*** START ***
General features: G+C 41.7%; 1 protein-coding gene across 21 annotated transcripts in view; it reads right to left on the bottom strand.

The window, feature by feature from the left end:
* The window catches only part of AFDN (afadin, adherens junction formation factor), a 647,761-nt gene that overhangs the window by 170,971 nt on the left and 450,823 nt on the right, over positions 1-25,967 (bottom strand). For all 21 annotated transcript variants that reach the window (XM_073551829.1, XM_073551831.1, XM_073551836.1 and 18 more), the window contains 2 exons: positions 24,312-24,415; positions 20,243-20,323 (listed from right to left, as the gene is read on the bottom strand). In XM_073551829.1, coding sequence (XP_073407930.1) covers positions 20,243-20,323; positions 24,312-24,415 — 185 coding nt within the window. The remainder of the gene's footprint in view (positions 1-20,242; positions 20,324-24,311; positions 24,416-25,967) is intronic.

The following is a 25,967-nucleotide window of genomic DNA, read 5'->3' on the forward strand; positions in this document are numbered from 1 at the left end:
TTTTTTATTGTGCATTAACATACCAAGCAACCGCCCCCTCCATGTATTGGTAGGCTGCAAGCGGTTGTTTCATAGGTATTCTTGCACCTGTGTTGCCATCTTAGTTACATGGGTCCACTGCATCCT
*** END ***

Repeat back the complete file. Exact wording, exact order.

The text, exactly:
General features: G+C 41.7%; 1 protein-coding gene across 21 annotated transcripts in view; it reads right to left on the bottom strand.

The window, feature by feature from the left end:
* The window catches only part of AFDN (afadin, adherens junction formation factor), a 647,761-nt gene that overhangs the window by 170,971 nt on the left and 450,823 nt on the right, over positions 1-25,967 (bottom strand). For all 21 annotated transcript variants that reach the window (XM_073551829.1, XM_073551831.1, XM_073551836.1 and 18 more), the window contains 2 exons: positions 24,312-24,415; positions 20,243-20,323 (listed from right to left, as the gene is read on the bottom strand). In XM_073551829.1, coding sequence (XP_073407930.1) covers positions 20,243-20,323; positions 24,312-24,415 — 185 coding nt within the window. The remainder of the gene's footprint in view (positions 1-20,242; positions 20,324-24,311; positions 24,416-25,967) is intronic.

The following is a 25,967-nucleotide window of genomic DNA, read 5'->3' on the forward strand; positions in this document are numbered from 1 at the left end:
TTTTTTATTGTGCATTAACATACCAAGCAACCGCCCCCTCCATGTATTGGTAGGCTGCAAGCGGTTGTTTCATAGGTATTCTTGCACCTGTGTTGCCATCTTAGTTACATGGGTCCACTGCATCCT